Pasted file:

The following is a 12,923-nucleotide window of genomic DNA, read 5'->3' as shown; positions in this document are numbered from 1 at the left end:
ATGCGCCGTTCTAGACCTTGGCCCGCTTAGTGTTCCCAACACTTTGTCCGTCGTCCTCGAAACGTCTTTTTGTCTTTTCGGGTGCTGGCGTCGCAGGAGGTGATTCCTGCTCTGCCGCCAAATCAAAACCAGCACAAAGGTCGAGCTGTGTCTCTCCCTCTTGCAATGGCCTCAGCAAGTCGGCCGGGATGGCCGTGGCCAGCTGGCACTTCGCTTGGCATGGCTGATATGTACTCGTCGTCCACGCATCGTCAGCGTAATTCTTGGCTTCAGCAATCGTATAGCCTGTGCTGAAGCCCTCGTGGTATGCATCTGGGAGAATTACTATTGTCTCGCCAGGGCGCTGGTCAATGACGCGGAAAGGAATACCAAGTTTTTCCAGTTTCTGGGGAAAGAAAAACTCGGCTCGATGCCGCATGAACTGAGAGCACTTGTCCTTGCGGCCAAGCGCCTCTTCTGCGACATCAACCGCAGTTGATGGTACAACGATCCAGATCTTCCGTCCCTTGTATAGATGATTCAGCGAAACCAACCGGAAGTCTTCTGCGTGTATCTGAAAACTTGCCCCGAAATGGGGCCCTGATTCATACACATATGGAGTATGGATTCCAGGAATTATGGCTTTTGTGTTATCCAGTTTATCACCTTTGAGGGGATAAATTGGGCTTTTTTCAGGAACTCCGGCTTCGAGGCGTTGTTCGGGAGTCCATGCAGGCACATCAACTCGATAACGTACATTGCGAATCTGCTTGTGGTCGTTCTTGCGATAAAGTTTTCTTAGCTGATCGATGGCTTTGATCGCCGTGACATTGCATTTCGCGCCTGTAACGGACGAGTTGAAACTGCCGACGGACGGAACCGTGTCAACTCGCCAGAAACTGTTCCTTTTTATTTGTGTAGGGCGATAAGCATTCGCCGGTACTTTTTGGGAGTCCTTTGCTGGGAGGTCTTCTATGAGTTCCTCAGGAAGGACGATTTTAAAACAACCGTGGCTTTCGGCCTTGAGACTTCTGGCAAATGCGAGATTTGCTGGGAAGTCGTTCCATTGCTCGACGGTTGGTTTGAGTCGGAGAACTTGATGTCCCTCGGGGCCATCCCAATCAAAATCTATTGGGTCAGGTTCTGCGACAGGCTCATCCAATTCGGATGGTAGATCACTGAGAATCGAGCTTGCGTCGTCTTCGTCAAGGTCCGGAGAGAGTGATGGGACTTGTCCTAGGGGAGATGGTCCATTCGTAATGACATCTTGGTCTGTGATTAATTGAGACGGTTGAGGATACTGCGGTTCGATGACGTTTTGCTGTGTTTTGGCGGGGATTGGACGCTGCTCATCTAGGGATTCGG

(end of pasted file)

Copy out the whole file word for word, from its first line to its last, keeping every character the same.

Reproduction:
The following is a 12,923-nucleotide window of genomic DNA, read 5'->3' as shown; positions in this document are numbered from 1 at the left end:
ATGCGCCGTTCTAGACCTTGGCCCGCTTAGTGTTCCCAACACTTTGTCCGTCGTCCTCGAAACGTCTTTTTGTCTTTTCGGGTGCTGGCGTCGCAGGAGGTGATTCCTGCTCTGCCGCCAAATCAAAACCAGCACAAAGGTCGAGCTGTGTCTCTCCCTCTTGCAATGGCCTCAGCAAGTCGGCCGGGATGGCCGTGGCCAGCTGGCACTTCGCTTGGCATGGCTGATATGTACTCGTCGTCCACGCATCGTCAGCGTAATTCTTGGCTTCAGCAATCGTATAGCCTGTGCTGAAGCCCTCGTGGTATGCATCTGGGAGAATTACTATTGTCTCGCCAGGGCGCTGGTCAATGACGCGGAAAGGAATACCAAGTTTTTCCAGTTTCTGGGGAAAGAAAAACTCGGCTCGATGCCGCATGAACTGAGAGCACTTGTCCTTGCGGCCAAGCGCCTCTTCTGCGACATCAACCGCAGTTGATGGTACAACGATCCAGATCTTCCGTCCCTTGTATAGATGATTCAGCGAAACCAACCGGAAGTCTTCTGCGTGTATCTGAAAACTTGCCCCGAAATGGGGCCCTGATTCATACACATATGGAGTATGGATTCCAGGAATTATGGCTTTTGTGTTATCCAGTTTATCACCTTTGAGGGGATAAATTGGGCTTTTTTCAGGAACTCCGGCTTCGAGGCGTTGTTCGGGAGTCCATGCAGGCACATCAACTCGATAACGTACATTGCGAATCTGCTTGTGGTCGTTCTTGCGATAAAGTTTTCTTAGCTGATCGATGGCTTTGATCGCCGTGACATTGCATTTCGCGCCTGTAACGGACGAGTTGAAACTGCCGACGGACGGAACCGTGTCAACTCGCCAGAAACTGTTCCTTTTTATTTGTGTAGGGCGATAAGCATTCGCCGGTACTTTTTGGGAGTCCTTTGCTGGGAGGTCTTCTATGAGTTCCTCAGGAAGGACGATTTTAAAACAACCGTGGCTTTCGGCCTTGAGACTTCTGGCAAATGCGAGATTTGCTGGGAAGTCGTTCCATTGCTCGACGGTTGGTTTGAGTCGGAGAACTTGATGTCCCTCGGGGCCATCCCAATCAAAATCTATTGGGTCAGGTTCTGCGACAGGCTCATCCAATTCGGATGGTAGATCACTGAGAATCGAGCTTGCGTCGTCTTCGTCAAGGTCCGGAGAGAGTGATGGGACTTGTCCTAGGGGAGATGGTCCATTCGTAATGACATCTTGGTCTGTGATTAATTGAGACGGTTGAGGATACTGCGGTTCGATGACGTTTTGCTGTGTTTTGGCGGGGATTGGACGCTGCTCATCTAGGGATTCGG